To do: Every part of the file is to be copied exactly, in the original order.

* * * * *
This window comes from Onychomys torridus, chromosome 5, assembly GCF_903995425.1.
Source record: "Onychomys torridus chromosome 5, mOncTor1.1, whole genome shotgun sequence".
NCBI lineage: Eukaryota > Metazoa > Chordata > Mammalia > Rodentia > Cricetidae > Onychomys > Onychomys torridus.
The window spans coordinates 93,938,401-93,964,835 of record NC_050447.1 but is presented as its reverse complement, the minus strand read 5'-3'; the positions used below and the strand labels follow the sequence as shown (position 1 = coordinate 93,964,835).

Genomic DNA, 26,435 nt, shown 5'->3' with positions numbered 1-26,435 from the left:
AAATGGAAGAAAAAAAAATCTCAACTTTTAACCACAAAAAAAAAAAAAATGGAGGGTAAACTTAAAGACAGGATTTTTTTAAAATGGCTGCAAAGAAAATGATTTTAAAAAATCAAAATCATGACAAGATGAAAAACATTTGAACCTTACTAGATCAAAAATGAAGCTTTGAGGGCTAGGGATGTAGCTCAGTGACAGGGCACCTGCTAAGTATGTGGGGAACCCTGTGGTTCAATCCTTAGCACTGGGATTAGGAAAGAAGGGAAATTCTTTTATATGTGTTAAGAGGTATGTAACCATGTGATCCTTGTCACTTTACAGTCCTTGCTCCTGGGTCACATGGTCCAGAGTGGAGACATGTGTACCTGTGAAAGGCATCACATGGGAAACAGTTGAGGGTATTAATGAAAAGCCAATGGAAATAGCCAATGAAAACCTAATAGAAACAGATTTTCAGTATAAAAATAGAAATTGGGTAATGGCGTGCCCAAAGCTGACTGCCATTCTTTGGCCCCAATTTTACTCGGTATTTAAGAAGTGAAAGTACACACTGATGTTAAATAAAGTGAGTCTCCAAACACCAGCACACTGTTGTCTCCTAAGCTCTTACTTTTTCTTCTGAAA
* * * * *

This window comes from Onychomys torridus, chromosome 5, assembly GCF_903995425.1.
Source record: "Onychomys torridus chromosome 5, mOncTor1.1, whole genome shotgun sequence".
NCBI lineage: Eukaryota > Metazoa > Chordata > Mammalia > Rodentia > Cricetidae > Onychomys > Onychomys torridus.
The window spans coordinates 93,938,401-93,964,835 of record NC_050447.1 but is presented as its reverse complement, the minus strand read 5'-3'; the positions used below and the strand labels follow the sequence as shown (position 1 = coordinate 93,964,835).

Genomic DNA, 26,435 nt, shown 5'->3' with positions numbered 1-26,435 from the left:
AAATGGAAGAAAAAAAAATCTCAACTTTTAACCACAAAAAAAAAAAAAATGGAGGGTAAACTTAAAGACAGGATTTTTTTAAAATGGCTGCAAAGAAAATGATTTTAAAAAATCAAAATCATGACAAGATGAAAAACATTTGAACCTTACTAGATCAAAAATGAAGCTTTGAGGGCTAGGGATGTAGCTCAGTGACAGGGCACCTGCTAAGTATGTGGGGAACCCTGTGGTTCAATCCTTAGCACTGGGATTAGGAAAGAAGGGAAATTCTTTTATATGTGTTAAGAGGTATGTAACCATGTGATCCTTGTCACTTTACAGTCCTTGCTCCTGGGTCACATGGTCCAGAGTGGAGACATGTGTACCTGTGAAAGGCATCACATGGGAAACAGTTGAGGGTATTAATGAAAAGCCAATGGAAATAGCCAATGAAAACCTAATAGAAACAGATTTTCAGTATAAAAATAGAAATTGGGTAATGGCGTGCCCAAAGCTGACTGCCATTCTTTGGCCCCAATTTTACTCGGTATTTAAGAAGTGAAAGTACACACTGATGTTAAATAAAGTGAGTCTCCAAACACCAGCACACTGTTGTCTCCTAAGCTCTTACTTTTTCTTCTGAAA